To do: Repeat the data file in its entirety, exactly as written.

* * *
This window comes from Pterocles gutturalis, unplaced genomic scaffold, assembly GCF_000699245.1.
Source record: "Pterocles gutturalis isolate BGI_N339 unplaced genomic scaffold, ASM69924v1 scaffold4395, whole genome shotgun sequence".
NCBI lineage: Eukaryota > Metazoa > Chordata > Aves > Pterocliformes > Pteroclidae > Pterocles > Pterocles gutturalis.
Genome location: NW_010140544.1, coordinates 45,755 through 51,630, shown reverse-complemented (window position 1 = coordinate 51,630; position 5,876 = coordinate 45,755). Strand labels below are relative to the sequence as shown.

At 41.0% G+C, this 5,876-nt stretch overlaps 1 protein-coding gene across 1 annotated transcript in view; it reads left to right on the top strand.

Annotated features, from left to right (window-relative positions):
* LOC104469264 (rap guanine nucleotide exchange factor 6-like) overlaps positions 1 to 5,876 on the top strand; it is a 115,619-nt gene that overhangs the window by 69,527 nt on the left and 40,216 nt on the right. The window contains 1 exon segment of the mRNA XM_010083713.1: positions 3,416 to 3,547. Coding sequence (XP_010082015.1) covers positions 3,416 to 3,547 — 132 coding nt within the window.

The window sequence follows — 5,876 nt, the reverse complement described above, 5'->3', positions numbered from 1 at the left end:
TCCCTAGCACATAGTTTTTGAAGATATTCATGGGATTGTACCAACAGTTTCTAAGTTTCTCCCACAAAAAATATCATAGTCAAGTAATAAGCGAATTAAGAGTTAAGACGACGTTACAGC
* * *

This window comes from Pterocles gutturalis, unplaced genomic scaffold, assembly GCF_000699245.1.
Source record: "Pterocles gutturalis isolate BGI_N339 unplaced genomic scaffold, ASM69924v1 scaffold4395, whole genome shotgun sequence".
NCBI lineage: Eukaryota > Metazoa > Chordata > Aves > Pterocliformes > Pteroclidae > Pterocles > Pterocles gutturalis.
Genome location: NW_010140544.1, coordinates 45,755 through 51,630, shown reverse-complemented (window position 1 = coordinate 51,630; position 5,876 = coordinate 45,755). Strand labels below are relative to the sequence as shown.

At 41.0% G+C, this 5,876-nt stretch overlaps 1 protein-coding gene across 1 annotated transcript in view; it reads left to right on the top strand.

Annotated features, from left to right (window-relative positions):
* LOC104469264 (rap guanine nucleotide exchange factor 6-like) overlaps positions 1 to 5,876 on the top strand; it is a 115,619-nt gene that overhangs the window by 69,527 nt on the left and 40,216 nt on the right. The window contains 1 exon segment of the mRNA XM_010083713.1: positions 3,416 to 3,547. Coding sequence (XP_010082015.1) covers positions 3,416 to 3,547 — 132 coding nt within the window.

The window sequence follows — 5,876 nt, the reverse complement described above, 5'->3', positions numbered from 1 at the left end:
TCCCTAGCACATAGTTTTTGAAGATATTCATGGGATTGTACCAACAGTTTCTAAGTTTCTCCCACAAAAAATATCATAGTCAAGTAATAAGCGAATTAAGAGTTAAGACGACGTTACAGC